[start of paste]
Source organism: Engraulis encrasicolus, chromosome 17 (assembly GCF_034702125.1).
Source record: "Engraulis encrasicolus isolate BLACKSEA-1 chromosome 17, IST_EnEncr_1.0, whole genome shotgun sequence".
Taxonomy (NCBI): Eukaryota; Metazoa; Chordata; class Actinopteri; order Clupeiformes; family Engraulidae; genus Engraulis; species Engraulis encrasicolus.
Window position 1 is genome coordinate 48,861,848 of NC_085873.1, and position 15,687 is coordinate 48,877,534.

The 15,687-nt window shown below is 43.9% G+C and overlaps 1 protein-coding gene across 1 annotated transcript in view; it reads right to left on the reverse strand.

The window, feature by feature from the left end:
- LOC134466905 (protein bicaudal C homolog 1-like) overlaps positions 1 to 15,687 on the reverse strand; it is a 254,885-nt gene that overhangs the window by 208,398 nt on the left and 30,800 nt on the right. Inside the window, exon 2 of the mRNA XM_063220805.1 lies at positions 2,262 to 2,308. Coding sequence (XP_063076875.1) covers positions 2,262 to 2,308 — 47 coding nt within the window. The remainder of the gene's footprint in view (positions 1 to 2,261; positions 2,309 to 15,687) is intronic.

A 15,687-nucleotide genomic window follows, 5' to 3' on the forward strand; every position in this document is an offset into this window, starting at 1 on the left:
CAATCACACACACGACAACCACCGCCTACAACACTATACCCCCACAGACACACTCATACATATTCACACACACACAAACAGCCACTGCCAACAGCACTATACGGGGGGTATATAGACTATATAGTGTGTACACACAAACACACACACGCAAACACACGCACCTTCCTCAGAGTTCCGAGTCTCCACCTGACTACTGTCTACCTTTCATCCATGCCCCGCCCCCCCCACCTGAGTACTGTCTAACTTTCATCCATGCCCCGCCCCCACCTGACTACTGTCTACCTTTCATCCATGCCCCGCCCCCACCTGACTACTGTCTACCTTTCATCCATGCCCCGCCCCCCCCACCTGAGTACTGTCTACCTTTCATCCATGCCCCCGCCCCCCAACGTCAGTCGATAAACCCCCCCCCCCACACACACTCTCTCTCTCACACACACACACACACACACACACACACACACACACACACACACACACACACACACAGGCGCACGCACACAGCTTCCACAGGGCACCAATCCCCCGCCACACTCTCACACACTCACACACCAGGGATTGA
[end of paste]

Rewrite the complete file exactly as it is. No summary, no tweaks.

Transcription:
Source organism: Engraulis encrasicolus, chromosome 17 (assembly GCF_034702125.1).
Source record: "Engraulis encrasicolus isolate BLACKSEA-1 chromosome 17, IST_EnEncr_1.0, whole genome shotgun sequence".
Taxonomy (NCBI): Eukaryota; Metazoa; Chordata; class Actinopteri; order Clupeiformes; family Engraulidae; genus Engraulis; species Engraulis encrasicolus.
Window position 1 is genome coordinate 48,861,848 of NC_085873.1, and position 15,687 is coordinate 48,877,534.

The 15,687-nt window shown below is 43.9% G+C and overlaps 1 protein-coding gene across 1 annotated transcript in view; it reads right to left on the reverse strand.

The window, feature by feature from the left end:
- LOC134466905 (protein bicaudal C homolog 1-like) overlaps positions 1 to 15,687 on the reverse strand; it is a 254,885-nt gene that overhangs the window by 208,398 nt on the left and 30,800 nt on the right. Inside the window, exon 2 of the mRNA XM_063220805.1 lies at positions 2,262 to 2,308. Coding sequence (XP_063076875.1) covers positions 2,262 to 2,308 — 47 coding nt within the window. The remainder of the gene's footprint in view (positions 1 to 2,261; positions 2,309 to 15,687) is intronic.

A 15,687-nucleotide genomic window follows, 5' to 3' on the forward strand; every position in this document is an offset into this window, starting at 1 on the left:
CAATCACACACACGACAACCACCGCCTACAACACTATACCCCCACAGACACACTCATACATATTCACACACACACAAACAGCCACTGCCAACAGCACTATACGGGGGGTATATAGACTATATAGTGTGTACACACAAACACACACACGCAAACACACGCACCTTCCTCAGAGTTCCGAGTCTCCACCTGACTACTGTCTACCTTTCATCCATGCCCCGCCCCCCCCACCTGAGTACTGTCTAACTTTCATCCATGCCCCGCCCCCACCTGACTACTGTCTACCTTTCATCCATGCCCCGCCCCCACCTGACTACTGTCTACCTTTCATCCATGCCCCGCCCCCCCCACCTGAGTACTGTCTACCTTTCATCCATGCCCCCGCCCCCCAACGTCAGTCGATAAACCCCCCCCCCCACACACACTCTCTCTCTCACACACACACACACACACACACACACACACACACACACACACACACACACACACACAGGCGCACGCACACAGCTTCCACAGGGCACCAATCCCCCGCCACACTCTCACACACTCACACACCAGGGATTGA